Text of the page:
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Alex Welch1 Joseph DuChene1 Giulia Tagliabue1 Artur Davoyan1 Wen-Hui Cheng1 Harry Atwater1

1, California Institute of Technology, Pasadena, California, United States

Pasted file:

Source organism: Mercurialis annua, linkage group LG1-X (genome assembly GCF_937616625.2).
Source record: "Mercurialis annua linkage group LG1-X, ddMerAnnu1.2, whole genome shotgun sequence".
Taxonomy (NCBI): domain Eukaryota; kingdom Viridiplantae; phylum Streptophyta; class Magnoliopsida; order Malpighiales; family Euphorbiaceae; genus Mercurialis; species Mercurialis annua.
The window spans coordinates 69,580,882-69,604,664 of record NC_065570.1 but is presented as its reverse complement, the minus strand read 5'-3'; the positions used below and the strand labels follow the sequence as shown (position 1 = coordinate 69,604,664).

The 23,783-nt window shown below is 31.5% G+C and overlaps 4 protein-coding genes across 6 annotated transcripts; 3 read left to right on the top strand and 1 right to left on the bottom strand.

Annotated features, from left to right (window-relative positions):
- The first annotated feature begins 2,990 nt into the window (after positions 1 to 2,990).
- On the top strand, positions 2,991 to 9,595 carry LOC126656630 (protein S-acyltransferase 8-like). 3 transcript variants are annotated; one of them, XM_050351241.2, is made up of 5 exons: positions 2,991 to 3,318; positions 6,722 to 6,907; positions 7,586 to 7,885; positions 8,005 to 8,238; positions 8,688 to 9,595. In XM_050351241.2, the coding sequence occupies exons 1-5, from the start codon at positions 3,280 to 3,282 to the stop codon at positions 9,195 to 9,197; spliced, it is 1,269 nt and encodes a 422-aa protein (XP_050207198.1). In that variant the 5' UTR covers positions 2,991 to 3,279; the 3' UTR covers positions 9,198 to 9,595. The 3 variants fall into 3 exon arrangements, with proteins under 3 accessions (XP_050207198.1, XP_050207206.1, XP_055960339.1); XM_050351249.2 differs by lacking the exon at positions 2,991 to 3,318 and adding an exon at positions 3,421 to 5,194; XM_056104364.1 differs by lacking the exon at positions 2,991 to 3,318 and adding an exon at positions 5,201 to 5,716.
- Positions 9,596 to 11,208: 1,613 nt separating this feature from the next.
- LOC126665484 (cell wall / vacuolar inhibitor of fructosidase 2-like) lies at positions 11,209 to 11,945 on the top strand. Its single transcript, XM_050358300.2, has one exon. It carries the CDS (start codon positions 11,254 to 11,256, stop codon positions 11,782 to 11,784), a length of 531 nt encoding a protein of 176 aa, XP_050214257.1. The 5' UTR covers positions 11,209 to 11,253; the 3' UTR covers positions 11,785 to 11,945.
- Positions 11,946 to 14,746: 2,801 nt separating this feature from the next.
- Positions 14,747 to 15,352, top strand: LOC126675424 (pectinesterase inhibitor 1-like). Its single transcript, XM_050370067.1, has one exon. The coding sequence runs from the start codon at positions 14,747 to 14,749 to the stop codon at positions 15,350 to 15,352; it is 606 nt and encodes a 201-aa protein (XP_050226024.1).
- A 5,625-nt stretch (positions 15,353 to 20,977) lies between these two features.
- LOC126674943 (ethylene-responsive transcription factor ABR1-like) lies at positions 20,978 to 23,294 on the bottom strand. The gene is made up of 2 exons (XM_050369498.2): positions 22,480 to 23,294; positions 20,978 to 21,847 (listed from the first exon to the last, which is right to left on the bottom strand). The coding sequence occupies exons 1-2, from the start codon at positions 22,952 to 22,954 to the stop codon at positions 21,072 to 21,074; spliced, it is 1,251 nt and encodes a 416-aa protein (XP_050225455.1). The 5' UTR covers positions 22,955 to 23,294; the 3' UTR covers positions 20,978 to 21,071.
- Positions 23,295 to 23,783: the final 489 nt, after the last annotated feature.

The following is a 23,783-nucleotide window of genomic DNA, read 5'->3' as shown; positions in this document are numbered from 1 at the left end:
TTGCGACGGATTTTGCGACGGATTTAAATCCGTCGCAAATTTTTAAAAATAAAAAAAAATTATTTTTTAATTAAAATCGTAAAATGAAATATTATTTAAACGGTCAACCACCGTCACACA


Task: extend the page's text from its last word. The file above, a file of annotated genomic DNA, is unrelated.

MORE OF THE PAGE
Here we report a new motif for highly catalytically active, large-area, stable nanoporous metal electrodes of Au and Cu with a nanofoam morphology, synthesized by dealloying of metal alloy thin films. This process yields 500 nm thick nanoporous Au electrodes with 5-15x larger electrochemical activity that than for comparable planar Au films, owing to increased surface area. The nanoporous Au (np-Au) structure is fabricated via electron beam co-deposition of a gold/silver (Au/Ag) alloy of tunable elemental composition (10/90 to 30/70) and variable thickness (0.1 μm to 1 μm), followed by a chemical etch of silver with nitric acid to yield a monolithic, np-Au structure. Depending on the etching temperature, we can alter the Au feature size from 10-25nm. The np-Au also possesses near-unity absorption throughout a broad portion of the visible spectrum from (400nm to 600 nm). Gas chromatography indicates H2 and CO as reduction products of CO2 for np-Au electrodes in a 50 mM K2CO3 buffer at pH 6.8 with similar CO:H2 product ratio vs applied potential as that obtained for flat Au electrodes. Chronoamperometry measurements indicate stable np-Au electrode operation over periods > 6 hours at a potential of -1.34 V vs RHE and current of -10mA/cm2. Nanoporous Cu (np-Cu) electrodes are synthesized in a similar way, but using a Cu/Al alloy and HCl as the etchant for selective Al removal. Both np-Cu and np-Au electrodes show a photocatalytic response marked by a small increase in current density of ~5μA/cm2 upon irradiation with white light at a power of 300mW/cm2. Experiments to understand the product selectivity for np-Au and np-Cu photocatalytic electrodes as a function of temperature, illumination wavelength, and incident light power will be discussed. In summary, nanoporous metallic electrodes exhibit high activity and stability, and are interesting candidates as cathodes for electrochemical and photoelectrochemical CO2 reduction.

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